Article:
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What does Term Frequency-Inverse Document Frequency (TF-IDF) mean in SEO?

TF-IDF stands for term frequency-inverse document frequency and I can already hear you tuning out. Yes it is a very mathematical thing and if you want to get mathematical then Wikipedia has all the equations.

I'm going to talk about how you can use the concept in every day search engine optimization and the basics are this. For any given search term who is ranking on Google's first page. Look at this content and see what words they are using.

Let's take the phrase "best places to visit in new york".

At the time I wrote this one of the top ranking articles was from U.S. News - Best Things to do in New York.

OK so straight off that didn't match my search exactly. I wanted places to visit and Google gave me things to do. The words 'places' and 'visit' aren't even in the title of the U.S News article.

However on the article page:
  • 'places' is used 7 times - a term frequency of 7
  • 'visit' is used 51 times - a term frequency of 51

There are two things going on here. First Latent Semantic Indexing - Google understands that 'places to visit' can mean the same thing as 'things to do'. Second the words I used in my search are mentioned frequently in the article, thats term frequency.

Now if you've been working in SEO for a while you'll be thinking "Isn't this just keyword density with a fancy title" and you would be on to something because the Inverse Document Frequency looks at, not just how often a phrase is used as a number but compared to all the other words on a page.

For our U.S. News article the word visit makes up nearly 1% of the text. 'New York' makes up over 1% with its 71 mentions.

Isn't keyword density dead?

No, its very much alive but just more complicated than it used to be which I'll explain in a moment. Term Frequency-Inverse Document Frequency is very much a new label to make something which everyone was kicking as old school now more respectable and acceptable - similar thing, new label but with a bit more math and a little more polish.

It's like Keyword Density after it went to school so TF-IDF is better at not getting distracted by stop words like 'the', 'a', 'and'.

But call it keyword density or TF-IDF it is only giving you half the story and it is definitely not a simple answer of achieving a magic percentage and hitting the rankings jackpot. There are other things at play:

  • Latent Semantic Analysis - what other words are in use that mean the same as 'visit'? 'go' is mentioned 17 times. Using alternatives is a signal to search engines that a piece of content is well written.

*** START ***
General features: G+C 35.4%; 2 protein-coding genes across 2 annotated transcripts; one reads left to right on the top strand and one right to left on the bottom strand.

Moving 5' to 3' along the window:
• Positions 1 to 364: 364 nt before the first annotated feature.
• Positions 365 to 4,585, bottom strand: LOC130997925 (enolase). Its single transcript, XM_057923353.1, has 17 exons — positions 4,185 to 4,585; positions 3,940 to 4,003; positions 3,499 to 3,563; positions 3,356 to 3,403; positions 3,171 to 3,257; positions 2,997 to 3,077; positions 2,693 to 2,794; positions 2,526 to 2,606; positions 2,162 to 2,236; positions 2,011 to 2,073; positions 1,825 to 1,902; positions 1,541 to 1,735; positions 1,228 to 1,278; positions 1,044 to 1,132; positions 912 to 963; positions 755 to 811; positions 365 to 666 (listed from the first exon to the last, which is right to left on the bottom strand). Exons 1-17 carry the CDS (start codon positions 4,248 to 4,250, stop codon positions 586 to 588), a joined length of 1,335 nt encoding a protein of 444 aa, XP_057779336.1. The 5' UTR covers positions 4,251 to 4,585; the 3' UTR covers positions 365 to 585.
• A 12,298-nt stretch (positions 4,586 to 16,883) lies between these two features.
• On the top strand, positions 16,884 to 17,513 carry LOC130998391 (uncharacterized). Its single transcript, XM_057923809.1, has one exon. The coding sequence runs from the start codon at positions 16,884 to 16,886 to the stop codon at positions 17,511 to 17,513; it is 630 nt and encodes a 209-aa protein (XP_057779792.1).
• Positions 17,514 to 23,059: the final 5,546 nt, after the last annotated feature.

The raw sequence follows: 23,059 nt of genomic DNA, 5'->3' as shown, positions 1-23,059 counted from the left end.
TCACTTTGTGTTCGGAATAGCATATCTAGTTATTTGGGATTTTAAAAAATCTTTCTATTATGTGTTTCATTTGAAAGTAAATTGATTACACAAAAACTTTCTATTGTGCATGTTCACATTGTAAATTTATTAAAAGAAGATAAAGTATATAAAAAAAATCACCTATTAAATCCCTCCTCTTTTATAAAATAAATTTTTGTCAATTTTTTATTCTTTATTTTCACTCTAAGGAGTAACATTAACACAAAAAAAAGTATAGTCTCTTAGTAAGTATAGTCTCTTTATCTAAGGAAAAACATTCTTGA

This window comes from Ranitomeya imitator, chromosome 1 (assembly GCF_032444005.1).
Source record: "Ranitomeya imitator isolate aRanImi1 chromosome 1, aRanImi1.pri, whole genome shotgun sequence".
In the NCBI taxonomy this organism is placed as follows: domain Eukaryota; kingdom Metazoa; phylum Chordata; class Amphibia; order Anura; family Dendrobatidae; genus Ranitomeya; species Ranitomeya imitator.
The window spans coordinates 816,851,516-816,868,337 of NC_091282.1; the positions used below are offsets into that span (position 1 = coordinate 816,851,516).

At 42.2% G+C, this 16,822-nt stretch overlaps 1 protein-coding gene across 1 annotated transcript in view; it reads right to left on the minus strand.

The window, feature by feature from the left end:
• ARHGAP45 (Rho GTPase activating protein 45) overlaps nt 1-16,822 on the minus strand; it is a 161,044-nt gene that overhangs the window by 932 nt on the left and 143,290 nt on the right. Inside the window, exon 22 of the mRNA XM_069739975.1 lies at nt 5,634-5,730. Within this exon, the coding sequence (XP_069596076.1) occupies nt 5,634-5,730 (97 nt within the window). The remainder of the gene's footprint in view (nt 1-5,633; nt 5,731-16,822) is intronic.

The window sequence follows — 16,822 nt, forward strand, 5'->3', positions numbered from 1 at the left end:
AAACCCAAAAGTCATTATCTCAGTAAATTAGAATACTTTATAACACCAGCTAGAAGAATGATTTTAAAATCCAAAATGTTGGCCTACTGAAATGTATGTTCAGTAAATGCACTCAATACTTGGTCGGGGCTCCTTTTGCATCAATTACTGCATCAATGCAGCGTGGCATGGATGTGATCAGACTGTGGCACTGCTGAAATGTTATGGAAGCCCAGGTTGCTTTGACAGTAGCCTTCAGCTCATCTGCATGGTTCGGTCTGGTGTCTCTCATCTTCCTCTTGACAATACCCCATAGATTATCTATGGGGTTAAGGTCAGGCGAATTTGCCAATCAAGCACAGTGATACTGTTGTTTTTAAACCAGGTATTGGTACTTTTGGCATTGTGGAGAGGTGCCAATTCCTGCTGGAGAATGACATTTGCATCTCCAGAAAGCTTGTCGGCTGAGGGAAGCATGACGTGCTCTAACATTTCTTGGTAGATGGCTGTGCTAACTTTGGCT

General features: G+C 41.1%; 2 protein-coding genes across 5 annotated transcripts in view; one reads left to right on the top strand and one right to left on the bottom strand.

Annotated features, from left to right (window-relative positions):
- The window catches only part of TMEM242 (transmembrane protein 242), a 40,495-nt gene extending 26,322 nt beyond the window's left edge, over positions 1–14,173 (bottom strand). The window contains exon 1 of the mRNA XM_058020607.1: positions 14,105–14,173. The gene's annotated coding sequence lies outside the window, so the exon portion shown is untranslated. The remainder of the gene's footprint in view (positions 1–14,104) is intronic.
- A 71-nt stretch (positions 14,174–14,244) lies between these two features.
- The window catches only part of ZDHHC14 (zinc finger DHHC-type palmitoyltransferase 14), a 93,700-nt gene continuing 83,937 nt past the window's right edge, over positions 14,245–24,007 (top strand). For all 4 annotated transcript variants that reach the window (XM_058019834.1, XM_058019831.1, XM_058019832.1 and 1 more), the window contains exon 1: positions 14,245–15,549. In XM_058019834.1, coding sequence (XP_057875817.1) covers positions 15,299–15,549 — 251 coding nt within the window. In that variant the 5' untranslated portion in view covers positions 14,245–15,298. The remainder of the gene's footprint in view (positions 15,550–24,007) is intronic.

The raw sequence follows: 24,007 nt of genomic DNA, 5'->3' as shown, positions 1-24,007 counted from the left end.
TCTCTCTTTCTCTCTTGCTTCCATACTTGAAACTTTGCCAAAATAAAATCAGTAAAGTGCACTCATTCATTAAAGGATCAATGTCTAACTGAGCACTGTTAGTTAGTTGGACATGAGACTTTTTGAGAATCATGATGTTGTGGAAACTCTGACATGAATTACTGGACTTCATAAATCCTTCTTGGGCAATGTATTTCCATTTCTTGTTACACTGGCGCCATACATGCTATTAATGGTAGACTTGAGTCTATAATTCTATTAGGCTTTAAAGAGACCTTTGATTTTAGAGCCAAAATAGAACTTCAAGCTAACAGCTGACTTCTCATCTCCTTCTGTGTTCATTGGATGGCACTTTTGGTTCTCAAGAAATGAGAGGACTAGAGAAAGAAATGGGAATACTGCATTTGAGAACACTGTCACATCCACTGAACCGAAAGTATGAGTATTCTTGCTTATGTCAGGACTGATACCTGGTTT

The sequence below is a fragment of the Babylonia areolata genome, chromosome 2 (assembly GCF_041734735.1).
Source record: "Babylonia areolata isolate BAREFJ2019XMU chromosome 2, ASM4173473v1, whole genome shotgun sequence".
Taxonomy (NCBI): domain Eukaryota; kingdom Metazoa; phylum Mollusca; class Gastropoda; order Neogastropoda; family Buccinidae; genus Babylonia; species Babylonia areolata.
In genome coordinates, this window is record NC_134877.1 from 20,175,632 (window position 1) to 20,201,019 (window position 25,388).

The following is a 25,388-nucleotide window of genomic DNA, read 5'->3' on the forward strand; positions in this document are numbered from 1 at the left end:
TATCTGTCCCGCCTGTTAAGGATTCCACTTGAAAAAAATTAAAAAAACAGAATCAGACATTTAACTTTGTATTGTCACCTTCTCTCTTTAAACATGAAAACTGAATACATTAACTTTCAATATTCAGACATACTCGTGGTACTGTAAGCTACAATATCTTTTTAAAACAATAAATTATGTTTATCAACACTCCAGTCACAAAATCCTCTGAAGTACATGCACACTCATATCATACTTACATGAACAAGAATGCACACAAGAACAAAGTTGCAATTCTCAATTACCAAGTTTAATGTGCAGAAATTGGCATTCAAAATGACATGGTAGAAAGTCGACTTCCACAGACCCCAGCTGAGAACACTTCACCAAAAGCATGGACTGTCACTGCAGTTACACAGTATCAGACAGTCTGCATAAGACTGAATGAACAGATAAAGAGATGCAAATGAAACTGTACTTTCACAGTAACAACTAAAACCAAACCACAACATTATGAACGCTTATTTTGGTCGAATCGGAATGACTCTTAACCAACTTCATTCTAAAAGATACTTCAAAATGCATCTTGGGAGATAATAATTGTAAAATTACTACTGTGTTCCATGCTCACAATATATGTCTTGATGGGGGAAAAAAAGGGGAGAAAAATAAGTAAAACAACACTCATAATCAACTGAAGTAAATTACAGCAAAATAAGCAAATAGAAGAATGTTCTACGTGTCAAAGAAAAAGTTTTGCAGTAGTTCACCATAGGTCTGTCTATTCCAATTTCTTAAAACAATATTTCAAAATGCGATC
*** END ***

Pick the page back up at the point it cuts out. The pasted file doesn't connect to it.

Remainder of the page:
• Entity Analysis - what words should be on a page about visiting things in New York and are they there? 'Empire State Building', 'Statue of Liberty', etc. These words tell search engines that this article is really about the entity (New York) that it claims to be. 'tickets', 'queue', etc. tell search engines another entity is 'visiting'
  • Article length - at around 6,000 words if all the other boxes are ticked (well written, other keywords are in use) this is a sign that we're looking at a comprehensive bit of content that is highly likely to please people.

Then of course there are things like how many links the article gets from other websites but I'm just concentrating here on how a piece of content stacks up on its own.

How can you use TF-IDF in SEO

I approach any piece of content this way:

  1. Run a basic keyword density check - basically because many writers don't use their central keyword or keyword phrase enough. Its also a good sign that there may be waffle or the text has gone off topic at certain points. It surprises me sometimes how close writers get to a keyword density of zero without even realizing it.
  2. Check a service like to get ideas for alternative words. This will not only make your text a better read but give you extra brownie points from the search engines.
  3. Look at what related words the current top ranking pages use - and make sure you are using them as well to strengthen the entity signals to search engines
  4. If your page has been out there a while check Google Search Console to see what words you are currently ranking for but not getting clicks - could you add these to the content or even use them to help extend and expand your content even further? This is low hanging fruit - Google is saying, "You're nearly there" and more importantly "I don't have much else to show for this search term so help me out".

  5. All this is going to give you great content for search engines because you have produced a great read for humans. Write better, more comprehensive content than what is already out there and don't be surprised if you can outrank pages with better backlinks and authority because Google can see you are a whole lot more relevant.

I'm Tim Hill, a Search Engine Optimization and Online Marketing specialist. I created this site to help others understand that SEO is not a mysterious black art!.

If your a newbie try the Getting Started in SEO page, otherwise feel free to dig around and learn more.

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